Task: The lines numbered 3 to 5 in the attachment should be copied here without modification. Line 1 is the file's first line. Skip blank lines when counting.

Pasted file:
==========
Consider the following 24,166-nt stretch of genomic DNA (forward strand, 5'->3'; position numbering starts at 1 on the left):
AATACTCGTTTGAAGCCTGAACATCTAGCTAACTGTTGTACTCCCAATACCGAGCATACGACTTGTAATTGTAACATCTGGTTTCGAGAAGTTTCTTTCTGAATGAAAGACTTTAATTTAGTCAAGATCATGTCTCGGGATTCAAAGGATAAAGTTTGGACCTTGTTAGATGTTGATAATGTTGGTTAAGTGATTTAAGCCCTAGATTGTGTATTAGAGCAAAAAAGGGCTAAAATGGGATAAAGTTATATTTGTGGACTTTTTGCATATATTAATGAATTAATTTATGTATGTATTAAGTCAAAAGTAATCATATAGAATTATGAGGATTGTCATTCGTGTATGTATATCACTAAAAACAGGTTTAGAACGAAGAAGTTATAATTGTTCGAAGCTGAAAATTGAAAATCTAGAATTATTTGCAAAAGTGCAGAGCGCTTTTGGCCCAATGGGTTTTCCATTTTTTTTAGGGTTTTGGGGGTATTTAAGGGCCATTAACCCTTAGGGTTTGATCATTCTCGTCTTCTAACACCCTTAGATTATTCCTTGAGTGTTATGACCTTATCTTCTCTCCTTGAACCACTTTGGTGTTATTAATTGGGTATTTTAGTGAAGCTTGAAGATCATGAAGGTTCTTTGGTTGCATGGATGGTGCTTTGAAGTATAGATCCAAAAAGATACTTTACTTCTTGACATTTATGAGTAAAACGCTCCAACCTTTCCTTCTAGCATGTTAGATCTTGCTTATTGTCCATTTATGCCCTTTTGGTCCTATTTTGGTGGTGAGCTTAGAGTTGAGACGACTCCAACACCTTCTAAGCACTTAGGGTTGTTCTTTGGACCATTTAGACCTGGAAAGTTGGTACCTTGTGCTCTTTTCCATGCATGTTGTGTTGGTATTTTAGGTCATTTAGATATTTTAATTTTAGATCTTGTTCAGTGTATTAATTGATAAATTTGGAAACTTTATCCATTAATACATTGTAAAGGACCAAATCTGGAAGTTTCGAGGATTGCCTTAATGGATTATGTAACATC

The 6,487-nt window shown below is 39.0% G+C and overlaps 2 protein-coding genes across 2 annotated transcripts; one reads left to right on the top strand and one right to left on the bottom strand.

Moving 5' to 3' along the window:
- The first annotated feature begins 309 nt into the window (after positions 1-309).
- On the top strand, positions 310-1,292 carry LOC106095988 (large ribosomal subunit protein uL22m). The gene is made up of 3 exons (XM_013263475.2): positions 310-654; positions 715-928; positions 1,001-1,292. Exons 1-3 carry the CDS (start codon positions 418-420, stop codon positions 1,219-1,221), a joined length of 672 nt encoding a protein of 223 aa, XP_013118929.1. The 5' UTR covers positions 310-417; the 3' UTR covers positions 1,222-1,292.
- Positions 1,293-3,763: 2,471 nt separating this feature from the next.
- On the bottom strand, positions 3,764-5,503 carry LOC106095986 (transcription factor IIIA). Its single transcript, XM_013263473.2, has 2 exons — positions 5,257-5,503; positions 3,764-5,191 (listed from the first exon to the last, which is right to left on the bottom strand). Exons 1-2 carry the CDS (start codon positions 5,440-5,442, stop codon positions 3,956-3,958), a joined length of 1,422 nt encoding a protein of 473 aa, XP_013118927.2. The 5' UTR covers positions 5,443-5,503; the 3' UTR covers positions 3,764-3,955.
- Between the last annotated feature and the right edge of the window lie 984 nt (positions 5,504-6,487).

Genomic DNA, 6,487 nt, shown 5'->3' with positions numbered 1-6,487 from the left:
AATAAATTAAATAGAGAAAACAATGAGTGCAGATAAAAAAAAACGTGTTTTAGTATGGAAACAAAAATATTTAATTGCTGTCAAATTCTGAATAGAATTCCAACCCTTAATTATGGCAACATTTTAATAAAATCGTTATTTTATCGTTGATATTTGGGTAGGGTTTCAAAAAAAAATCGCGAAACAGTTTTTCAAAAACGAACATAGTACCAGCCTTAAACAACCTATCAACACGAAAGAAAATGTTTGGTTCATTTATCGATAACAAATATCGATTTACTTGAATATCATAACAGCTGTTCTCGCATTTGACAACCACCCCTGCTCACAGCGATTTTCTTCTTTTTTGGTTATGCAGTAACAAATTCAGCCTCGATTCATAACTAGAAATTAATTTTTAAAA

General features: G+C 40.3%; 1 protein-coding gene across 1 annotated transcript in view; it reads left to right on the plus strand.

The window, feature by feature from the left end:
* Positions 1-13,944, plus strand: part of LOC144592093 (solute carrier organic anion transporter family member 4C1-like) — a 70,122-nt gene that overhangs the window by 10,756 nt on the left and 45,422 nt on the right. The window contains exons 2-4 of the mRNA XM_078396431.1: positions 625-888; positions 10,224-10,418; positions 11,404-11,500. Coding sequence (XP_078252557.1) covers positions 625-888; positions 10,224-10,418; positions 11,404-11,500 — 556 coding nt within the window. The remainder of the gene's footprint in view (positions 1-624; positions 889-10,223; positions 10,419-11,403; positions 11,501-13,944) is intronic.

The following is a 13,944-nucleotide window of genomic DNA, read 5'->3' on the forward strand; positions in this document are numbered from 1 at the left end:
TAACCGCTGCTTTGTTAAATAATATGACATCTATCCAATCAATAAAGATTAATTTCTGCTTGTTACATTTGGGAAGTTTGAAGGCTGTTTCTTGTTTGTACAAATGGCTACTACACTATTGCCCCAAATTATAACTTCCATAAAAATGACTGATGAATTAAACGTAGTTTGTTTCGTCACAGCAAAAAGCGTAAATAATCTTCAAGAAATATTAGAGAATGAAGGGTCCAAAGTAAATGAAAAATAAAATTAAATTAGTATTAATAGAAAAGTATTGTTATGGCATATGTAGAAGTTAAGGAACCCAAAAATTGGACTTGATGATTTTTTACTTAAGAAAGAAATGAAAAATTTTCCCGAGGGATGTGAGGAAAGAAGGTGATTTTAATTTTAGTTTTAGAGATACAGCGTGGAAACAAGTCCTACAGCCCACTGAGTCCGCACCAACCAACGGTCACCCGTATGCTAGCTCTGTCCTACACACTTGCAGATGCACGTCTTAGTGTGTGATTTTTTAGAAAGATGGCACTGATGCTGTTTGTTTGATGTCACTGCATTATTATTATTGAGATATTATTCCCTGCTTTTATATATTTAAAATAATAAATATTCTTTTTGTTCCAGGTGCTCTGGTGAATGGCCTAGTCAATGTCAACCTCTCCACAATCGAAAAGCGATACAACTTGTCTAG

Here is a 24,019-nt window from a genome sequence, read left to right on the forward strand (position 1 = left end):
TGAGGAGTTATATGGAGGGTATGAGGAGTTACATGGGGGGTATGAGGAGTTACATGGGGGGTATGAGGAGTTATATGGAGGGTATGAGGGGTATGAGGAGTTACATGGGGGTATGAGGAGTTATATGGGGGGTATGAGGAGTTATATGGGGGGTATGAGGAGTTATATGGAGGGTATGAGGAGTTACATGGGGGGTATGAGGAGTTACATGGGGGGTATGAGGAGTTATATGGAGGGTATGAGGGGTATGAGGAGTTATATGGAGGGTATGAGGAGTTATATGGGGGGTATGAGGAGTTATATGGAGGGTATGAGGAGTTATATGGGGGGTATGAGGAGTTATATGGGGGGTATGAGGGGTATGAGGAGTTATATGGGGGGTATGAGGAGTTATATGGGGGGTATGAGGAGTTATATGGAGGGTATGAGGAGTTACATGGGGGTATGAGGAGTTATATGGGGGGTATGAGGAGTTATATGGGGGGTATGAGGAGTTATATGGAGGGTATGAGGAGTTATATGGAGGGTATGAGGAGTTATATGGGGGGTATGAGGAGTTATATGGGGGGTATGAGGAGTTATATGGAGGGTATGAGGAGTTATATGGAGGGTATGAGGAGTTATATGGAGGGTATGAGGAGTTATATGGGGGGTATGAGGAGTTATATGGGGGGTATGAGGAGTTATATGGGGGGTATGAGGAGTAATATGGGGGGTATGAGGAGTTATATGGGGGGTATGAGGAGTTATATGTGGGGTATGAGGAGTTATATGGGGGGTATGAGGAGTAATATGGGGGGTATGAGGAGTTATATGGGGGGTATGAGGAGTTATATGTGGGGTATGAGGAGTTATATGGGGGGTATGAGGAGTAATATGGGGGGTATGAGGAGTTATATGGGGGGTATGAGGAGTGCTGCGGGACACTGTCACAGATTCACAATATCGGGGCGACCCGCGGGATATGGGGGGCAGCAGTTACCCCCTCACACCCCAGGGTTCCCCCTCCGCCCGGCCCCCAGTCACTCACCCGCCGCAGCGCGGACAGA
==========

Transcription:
The 6,487-nt window shown below is 39.0% G+C and overlaps 2 protein-coding genes across 2 annotated transcripts; one reads left to right on the top strand and one right to left on the bottom strand.

Moving 5' to 3' along the window:
- The first annotated feature begins 309 nt into the window (after positions 1-309).